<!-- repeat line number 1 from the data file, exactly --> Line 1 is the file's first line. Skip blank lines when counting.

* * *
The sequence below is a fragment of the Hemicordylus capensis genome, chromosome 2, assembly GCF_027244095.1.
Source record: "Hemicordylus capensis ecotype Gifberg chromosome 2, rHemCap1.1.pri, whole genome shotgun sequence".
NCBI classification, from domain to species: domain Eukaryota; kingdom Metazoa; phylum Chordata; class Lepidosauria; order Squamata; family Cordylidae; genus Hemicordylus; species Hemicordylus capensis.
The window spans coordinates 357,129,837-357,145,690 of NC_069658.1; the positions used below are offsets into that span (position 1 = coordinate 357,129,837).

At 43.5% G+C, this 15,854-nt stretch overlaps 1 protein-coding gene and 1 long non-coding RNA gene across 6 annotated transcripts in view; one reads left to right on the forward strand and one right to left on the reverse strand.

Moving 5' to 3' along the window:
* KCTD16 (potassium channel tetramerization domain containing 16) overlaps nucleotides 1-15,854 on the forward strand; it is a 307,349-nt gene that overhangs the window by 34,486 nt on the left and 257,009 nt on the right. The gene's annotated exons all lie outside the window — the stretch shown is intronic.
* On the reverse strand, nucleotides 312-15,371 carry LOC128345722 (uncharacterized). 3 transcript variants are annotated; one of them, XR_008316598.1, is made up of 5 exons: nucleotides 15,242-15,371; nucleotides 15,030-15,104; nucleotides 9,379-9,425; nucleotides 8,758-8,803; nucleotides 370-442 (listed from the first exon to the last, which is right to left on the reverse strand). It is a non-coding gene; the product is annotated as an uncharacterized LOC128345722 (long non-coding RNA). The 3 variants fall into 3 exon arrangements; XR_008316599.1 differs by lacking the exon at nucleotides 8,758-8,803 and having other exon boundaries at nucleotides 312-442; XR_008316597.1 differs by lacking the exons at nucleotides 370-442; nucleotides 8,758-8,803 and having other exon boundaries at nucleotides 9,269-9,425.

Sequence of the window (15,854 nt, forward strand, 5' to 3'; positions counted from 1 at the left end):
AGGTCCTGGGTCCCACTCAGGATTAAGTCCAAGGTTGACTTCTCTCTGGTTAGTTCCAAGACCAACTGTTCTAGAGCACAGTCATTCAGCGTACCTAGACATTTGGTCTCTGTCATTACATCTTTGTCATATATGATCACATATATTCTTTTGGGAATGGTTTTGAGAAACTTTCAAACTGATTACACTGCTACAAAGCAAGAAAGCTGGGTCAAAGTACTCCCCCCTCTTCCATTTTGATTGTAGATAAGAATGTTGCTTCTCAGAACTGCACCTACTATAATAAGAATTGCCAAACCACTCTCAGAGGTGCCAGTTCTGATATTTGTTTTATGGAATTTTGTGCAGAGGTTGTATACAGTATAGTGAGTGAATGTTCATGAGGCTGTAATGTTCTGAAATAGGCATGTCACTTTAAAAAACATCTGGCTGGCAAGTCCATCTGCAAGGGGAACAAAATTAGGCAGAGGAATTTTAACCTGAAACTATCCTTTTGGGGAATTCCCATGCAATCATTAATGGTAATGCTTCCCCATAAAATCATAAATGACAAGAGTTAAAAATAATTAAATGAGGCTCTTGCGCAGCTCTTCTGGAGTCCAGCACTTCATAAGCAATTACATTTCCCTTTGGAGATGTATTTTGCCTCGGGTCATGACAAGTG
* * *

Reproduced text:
The sequence below is a fragment of the Hemicordylus capensis genome, chromosome 2, assembly GCF_027244095.1.